Merely an observation. or as you put it, my opinion, which I'm expressing. No harm was meant :D

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It still humours me that expensive premium eyepieces are often available second hand! How does this make them 'lifers' if/when constantly changing hands ?

By virtue of the argument given, Charic :smiley:

Along with all the other virtues of a premium eyepiece (ergonomics, quality, performance, innovation etc), the buyer ought to feel entirely confident with their purchase; there should be no nagging feeling of 'what if...?', "for you know that this end of your optical system is about as good as it is going to get."

In consequence, by virtue of being premium there is not only a significantly smaller market to upgrade into but if one does decide to sell on their eyepieces- for whatever the reason - they will do so without losing much money, especially if one has already bought them secondhand. Under such conditions, this class of eyepiece was termed a 'lifer', much as one may hear the term 'lifer' used within judiciary institutions. It does not necessarily indicate 'for the duration of a human life' :smiley:.

I'm disappointed that this inference wasn't construed from the arguments made in the post and if there remains any ambiguity I hope it has been clarified. A more charitable reading would have seen that I was trying to make a number of claims that I felt would serve the OP well and within reason are supported with concrete, real-world evidence and testimonies. I would have thought this rendered the post a little more than a mere opinion :p .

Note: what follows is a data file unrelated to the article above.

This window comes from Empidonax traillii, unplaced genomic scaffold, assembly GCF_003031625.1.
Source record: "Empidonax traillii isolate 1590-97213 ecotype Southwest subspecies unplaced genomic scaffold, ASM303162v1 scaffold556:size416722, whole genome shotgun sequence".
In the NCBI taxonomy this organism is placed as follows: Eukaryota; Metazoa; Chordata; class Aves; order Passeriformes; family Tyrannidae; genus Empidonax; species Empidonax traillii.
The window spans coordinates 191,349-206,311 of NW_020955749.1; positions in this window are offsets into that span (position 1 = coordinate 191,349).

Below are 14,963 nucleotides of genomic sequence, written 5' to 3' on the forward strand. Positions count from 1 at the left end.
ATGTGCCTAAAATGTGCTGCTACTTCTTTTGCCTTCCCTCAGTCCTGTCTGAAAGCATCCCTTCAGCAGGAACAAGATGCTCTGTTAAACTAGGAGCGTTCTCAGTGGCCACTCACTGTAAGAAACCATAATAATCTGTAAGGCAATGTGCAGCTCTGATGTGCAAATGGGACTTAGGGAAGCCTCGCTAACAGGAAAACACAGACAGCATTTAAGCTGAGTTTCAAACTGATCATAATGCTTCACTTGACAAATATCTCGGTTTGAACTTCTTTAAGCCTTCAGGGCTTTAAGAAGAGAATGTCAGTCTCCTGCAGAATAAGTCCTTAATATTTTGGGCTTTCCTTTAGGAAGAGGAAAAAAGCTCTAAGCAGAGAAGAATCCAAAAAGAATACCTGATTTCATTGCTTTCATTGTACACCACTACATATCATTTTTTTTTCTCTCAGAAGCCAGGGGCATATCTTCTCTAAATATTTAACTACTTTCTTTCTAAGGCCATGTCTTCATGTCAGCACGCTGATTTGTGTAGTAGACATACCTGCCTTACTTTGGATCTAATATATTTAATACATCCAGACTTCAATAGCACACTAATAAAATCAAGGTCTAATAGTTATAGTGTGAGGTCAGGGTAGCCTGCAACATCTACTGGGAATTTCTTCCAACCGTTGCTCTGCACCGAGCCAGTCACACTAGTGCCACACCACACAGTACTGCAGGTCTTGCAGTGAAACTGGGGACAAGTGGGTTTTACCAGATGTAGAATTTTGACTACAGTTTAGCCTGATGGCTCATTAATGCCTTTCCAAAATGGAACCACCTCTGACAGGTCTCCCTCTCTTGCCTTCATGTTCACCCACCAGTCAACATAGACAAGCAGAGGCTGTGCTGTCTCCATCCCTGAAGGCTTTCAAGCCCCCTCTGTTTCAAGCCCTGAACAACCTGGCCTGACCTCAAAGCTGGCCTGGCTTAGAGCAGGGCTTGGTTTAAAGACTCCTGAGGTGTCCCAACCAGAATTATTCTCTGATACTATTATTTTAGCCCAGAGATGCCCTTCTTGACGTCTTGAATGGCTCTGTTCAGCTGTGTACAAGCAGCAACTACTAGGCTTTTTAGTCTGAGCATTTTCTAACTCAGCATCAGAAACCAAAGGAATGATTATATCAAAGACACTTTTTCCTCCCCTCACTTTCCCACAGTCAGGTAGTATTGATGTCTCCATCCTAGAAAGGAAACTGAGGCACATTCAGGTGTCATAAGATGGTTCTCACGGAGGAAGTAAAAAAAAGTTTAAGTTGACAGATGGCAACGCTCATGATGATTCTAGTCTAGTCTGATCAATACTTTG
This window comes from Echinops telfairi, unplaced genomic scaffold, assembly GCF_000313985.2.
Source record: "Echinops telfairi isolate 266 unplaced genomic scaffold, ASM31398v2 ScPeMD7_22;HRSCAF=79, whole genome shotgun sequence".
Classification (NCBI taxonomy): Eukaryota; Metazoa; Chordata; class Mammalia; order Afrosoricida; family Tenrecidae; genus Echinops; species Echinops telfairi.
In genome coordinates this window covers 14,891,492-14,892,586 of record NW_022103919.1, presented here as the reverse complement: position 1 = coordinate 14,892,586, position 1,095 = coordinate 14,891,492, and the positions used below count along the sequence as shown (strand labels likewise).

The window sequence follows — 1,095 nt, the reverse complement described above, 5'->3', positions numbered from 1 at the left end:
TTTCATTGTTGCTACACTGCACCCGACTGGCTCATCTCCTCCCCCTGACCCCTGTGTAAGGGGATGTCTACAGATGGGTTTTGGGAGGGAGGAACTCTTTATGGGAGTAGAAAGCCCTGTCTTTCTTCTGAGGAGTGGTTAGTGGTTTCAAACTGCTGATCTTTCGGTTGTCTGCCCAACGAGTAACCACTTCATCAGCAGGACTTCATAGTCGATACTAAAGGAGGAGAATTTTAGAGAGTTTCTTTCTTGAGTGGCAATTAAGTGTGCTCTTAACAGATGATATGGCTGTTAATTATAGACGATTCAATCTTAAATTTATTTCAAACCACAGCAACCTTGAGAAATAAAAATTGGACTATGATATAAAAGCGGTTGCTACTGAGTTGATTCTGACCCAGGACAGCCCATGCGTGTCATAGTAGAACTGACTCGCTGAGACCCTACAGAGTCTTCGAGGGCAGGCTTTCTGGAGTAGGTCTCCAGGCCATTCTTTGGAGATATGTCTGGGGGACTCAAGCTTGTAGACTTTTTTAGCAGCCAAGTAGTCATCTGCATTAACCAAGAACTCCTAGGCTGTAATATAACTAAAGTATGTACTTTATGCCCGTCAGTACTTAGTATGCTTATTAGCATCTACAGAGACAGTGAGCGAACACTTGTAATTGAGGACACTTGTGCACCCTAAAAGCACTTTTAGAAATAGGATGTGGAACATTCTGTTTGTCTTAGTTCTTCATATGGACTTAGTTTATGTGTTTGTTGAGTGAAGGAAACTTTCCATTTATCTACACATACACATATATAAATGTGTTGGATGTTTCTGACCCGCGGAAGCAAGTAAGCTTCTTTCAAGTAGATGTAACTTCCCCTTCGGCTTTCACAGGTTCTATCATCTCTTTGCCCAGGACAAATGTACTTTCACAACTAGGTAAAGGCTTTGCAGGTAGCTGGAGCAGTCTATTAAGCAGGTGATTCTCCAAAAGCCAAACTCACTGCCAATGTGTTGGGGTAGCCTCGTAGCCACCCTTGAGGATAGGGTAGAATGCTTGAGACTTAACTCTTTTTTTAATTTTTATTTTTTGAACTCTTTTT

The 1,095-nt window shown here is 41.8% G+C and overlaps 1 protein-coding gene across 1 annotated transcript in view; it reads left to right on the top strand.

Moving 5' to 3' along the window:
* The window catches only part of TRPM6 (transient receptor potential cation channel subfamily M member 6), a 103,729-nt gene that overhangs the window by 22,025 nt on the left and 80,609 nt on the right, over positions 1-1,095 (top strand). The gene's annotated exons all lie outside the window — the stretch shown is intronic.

I guess, Charic my argument comes down to being frugal. Being frugal doesn't mean cutting corners or just saving money. It also means spending wisely. Often in astronomy one will find that buying cheap eyepieces can lead to spending more down the line and losing money when selling on the cheap eyepieces. In such light, it might have made more sense to have spent that little extra now - certainly not always necessary! - investing in quality and not be lumbered with further costs further down the line.

It's also arguing for a shift in mentality. Sure, we live in a disposable world, many things can be disposed of and re-purchased and it's easy to get to think everything is a mere commodity. Frugality would suggest that one made purchases that really mattered, that really offered the user a well-earned psychological benefit and pleasure in use and no nagging feelings of what ifs, or if onlys. The argument was about playing the long game and being an empirical argument it is not absolute nor infallable :p.

Hope that clears things up :smiley:

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I have been at both ends of this discussion. I had to sell all, yup all my gear to fund three funerals. My wife lost her dad, mum, grandma in quick succession. All from 10"sct to st120 had to be sold.

I have rebuilt a bit, buying second hand gear when others on this thread have upgraded. I love BST eyepiece. But studded in my case are now an 23mm axiom, 13mm nagler, 10 mm axiom and a 9mm myriad. And if things had allowed a 16mm nagler again from a poster to this thread.

Buy what you can afford and what suits you. Use your kit to the fullest, when one of the chaps or chapesses upgrades, they usually offer their redundant kit at reasonable cost. This is our chance to get well loved premium kit.

Each to their own but please no hangups on the forum. Its a great place to be.